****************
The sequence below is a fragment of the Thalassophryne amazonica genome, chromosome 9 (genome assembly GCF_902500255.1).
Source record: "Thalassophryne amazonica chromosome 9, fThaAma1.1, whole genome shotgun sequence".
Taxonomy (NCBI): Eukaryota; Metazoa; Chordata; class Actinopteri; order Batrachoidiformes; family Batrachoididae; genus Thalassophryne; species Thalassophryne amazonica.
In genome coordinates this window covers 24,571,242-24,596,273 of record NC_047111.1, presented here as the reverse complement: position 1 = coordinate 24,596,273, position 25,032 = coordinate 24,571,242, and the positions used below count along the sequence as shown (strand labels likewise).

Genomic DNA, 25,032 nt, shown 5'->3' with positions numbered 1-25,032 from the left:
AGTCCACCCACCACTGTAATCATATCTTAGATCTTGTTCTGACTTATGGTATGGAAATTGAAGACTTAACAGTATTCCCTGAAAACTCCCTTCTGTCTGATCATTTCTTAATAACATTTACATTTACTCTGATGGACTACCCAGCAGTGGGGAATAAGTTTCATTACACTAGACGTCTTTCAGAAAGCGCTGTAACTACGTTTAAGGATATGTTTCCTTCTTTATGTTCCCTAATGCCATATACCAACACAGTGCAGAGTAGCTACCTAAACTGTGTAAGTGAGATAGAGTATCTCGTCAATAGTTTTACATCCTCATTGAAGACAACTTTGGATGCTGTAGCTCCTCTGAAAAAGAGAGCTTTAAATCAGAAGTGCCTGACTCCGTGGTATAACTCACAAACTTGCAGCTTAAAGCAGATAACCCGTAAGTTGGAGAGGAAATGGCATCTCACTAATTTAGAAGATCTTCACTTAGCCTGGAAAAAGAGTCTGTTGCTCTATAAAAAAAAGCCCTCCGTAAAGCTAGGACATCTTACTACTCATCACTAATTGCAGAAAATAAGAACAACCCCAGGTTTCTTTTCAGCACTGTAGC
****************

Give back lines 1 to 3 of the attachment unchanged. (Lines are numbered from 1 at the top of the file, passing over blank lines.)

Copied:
The sequence below is a fragment of the Thalassophryne amazonica genome, chromosome 9 (genome assembly GCF_902500255.1).
Source record: "Thalassophryne amazonica chromosome 9, fThaAma1.1, whole genome shotgun sequence".
Taxonomy (NCBI): Eukaryota; Metazoa; Chordata; class Actinopteri; order Batrachoidiformes; family Batrachoididae; genus Thalassophryne; species Thalassophryne amazonica.